Jazz it up with eggs and sugar and you have a soda cake. (eggs increase the raising)
Add butter, vanilla to the ingredients and you have sugar cookies
Add chocolate chips and you have chocolate chip cookies.
Now as we add ingredients to the basic recipe at what point does it become something other than "traditional" soda bread? Do we still call it "Traditional Irish Soda Bread" even after we add chocolate chips to it?
I judged one competition where someone actually entered an Irish Soda Bread with chocolate chips in it. Another competition I judged had to be renamed from "Irish Soda Bread" to "Irish Baking Contest" because nobody entered a soda bread. Every entry had been "morphed" into a tea cake of one sort or another.
A judge in another city who used my judging sheet (which I consider to be very strict) told me the other judges thought it wasn't strict enough because some of the "breads" were dreadful and they wanted to take more points away than permitted on the form.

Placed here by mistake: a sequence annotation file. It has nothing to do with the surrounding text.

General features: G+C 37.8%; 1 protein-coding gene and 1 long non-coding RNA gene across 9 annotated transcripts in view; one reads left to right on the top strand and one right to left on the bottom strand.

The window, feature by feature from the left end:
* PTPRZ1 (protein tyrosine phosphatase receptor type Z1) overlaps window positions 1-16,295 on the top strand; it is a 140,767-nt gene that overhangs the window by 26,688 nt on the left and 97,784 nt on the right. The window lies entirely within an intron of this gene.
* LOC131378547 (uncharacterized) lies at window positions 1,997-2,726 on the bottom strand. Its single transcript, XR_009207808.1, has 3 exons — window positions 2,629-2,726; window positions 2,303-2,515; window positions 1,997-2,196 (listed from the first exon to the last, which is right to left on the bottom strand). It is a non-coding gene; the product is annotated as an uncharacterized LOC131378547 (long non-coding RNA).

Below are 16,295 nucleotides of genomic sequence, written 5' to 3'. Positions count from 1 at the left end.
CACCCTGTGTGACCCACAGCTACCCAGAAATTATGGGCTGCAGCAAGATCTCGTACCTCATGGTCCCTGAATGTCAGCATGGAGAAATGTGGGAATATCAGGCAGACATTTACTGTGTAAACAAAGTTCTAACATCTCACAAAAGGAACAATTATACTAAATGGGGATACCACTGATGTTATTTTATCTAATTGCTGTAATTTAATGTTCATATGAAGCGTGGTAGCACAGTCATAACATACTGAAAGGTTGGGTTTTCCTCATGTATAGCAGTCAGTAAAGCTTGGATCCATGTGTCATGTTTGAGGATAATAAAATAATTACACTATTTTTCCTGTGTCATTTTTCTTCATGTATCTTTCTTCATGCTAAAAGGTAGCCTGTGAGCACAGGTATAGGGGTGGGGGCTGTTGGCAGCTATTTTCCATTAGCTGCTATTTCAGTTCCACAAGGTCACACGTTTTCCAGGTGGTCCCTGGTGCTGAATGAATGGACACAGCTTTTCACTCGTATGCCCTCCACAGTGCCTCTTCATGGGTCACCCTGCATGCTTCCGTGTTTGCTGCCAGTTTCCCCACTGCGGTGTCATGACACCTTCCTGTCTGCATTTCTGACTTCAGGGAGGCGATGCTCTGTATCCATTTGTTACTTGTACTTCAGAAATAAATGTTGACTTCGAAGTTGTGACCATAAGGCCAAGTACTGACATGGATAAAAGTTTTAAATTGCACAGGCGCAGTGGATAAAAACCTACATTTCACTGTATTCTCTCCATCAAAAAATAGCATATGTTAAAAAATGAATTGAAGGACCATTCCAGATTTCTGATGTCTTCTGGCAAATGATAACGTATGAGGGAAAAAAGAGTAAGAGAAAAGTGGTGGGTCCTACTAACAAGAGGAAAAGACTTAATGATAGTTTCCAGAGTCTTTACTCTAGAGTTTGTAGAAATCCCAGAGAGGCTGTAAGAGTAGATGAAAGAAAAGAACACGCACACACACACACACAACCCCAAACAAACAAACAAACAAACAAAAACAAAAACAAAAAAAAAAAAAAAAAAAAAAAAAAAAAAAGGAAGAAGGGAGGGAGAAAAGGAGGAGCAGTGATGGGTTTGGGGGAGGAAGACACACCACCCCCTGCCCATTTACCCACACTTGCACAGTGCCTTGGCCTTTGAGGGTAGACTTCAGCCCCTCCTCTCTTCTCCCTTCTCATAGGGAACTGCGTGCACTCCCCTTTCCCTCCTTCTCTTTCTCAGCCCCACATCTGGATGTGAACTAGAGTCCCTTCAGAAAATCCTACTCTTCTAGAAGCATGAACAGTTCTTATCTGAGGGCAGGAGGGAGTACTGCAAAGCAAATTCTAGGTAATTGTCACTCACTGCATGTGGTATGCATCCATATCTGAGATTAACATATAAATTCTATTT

Some families have been very creative over the generations since their ancestor moved to America (some before soda bread was introduced to Ireland) and have improved the taste of their creation.
A New York paper's 2006 news article listed about 20 "Irish Soda Bread" recipes from subscribers and all but one were for "tea cakes" not soda bread. But, God Bless them, most of them were carrying on a recipe that their Irish "Granny" made when they were kids. That's a great family tradition and should not be lost.
So enjoy those great family baking creations as I do (send me the recipe), but please don't advertise it as "traditional Irish Soda Bread." Somewhere over time it "morphed" into a delicious tea cake worthy of serving to a visiting Bishop!